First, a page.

Cosmology is also reflected in the name of Cheju’s most important geological feature – Hallasan. The three Classical Chinese characters that comprise “Hallasan” translate to “the peak (山) that pulls (拏) the Milky Way galaxy (漢).” In many cultures and civilizations around the world, the Milky Way galaxy is the central axis from around which the universe turns. Astral symbolism repeats also in deity names such as Taebyŏl and Sobyŏl, Ch’ilsŏng (Seven Stars) worship in household ritual, and even the form of ancient Cheju City around the Ch’ilsŏngdae complex of seven altars.

Sarabong 沙羅, too, figures into the narrative of T’amna’s history. In “Tamna Yŏlchŏn” section of the late 18th century Tongsa written by Yi Chonghwi (1731-1797), Sarabong is mentioned to be the hill from which Ko, Yang, and Pu shot their arrows to determine their respective domains. Sarabong’s name refers to the glow of the sunset over its ridge, which appears like yellow silk (sa 沙 – sand, light silk) wrapped (ra 羅) over the hill (pong 峰).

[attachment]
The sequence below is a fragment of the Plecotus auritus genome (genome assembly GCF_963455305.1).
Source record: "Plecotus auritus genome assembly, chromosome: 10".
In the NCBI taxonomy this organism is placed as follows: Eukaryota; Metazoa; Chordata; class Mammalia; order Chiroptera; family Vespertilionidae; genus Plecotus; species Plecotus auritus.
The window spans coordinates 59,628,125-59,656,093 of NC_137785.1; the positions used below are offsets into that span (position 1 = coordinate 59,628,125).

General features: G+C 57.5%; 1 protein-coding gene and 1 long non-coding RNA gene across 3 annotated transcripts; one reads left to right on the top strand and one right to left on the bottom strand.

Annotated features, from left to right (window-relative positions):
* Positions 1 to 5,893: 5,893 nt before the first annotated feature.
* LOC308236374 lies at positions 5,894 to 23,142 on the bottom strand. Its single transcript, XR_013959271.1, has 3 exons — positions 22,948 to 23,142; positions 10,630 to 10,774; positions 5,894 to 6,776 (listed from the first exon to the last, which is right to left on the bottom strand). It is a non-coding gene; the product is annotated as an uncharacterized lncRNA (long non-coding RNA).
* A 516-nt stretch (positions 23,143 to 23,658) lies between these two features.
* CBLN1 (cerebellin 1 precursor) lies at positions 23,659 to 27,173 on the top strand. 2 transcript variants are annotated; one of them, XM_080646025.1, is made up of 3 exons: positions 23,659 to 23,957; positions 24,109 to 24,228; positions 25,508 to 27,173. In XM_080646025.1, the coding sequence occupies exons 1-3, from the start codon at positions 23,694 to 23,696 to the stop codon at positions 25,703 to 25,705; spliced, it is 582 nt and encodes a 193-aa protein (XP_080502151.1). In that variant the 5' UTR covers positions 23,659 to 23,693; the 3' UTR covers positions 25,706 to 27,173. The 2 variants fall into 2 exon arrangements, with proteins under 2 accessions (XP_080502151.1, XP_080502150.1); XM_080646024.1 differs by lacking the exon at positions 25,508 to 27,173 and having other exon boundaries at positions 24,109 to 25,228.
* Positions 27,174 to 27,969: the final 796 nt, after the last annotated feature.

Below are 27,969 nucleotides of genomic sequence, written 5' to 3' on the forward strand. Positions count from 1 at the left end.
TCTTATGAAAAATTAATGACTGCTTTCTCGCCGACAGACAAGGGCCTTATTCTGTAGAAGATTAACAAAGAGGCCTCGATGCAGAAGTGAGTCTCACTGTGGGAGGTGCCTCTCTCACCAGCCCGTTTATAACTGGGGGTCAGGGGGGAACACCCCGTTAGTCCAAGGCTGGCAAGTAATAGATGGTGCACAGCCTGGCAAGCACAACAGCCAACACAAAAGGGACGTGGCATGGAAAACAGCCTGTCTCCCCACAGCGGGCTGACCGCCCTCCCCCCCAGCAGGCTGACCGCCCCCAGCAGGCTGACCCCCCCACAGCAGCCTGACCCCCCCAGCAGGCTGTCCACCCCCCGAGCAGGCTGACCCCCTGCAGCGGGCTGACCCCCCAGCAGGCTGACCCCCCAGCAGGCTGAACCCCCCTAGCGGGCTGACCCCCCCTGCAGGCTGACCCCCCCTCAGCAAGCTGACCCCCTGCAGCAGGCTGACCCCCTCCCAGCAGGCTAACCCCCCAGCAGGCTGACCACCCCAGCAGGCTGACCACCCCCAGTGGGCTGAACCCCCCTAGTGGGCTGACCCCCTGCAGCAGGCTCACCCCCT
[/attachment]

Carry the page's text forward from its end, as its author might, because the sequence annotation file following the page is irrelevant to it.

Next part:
One should be aware that the original site of Ch’ilmŏridang was actually closer to the harbor. Due to development, the shrine was twice moved. The present shrine is the third site. In 2009 at the Abu Dhabi convention, Ch’ilmŏridang Yŏngdŭng-kut was awarded UNESCO World Heritage designation. Though originally a rural tradition, Ch’ilmŏridang Yŏngdŭng-kut has become a part of Cheju City’s urban heritage and remains relevant as a crucial part of the city’s cultural identity.

2. Yŏngdŭng-kut 영등굿 (former Ch’ilmŏridang site 옛 칠머리당 터)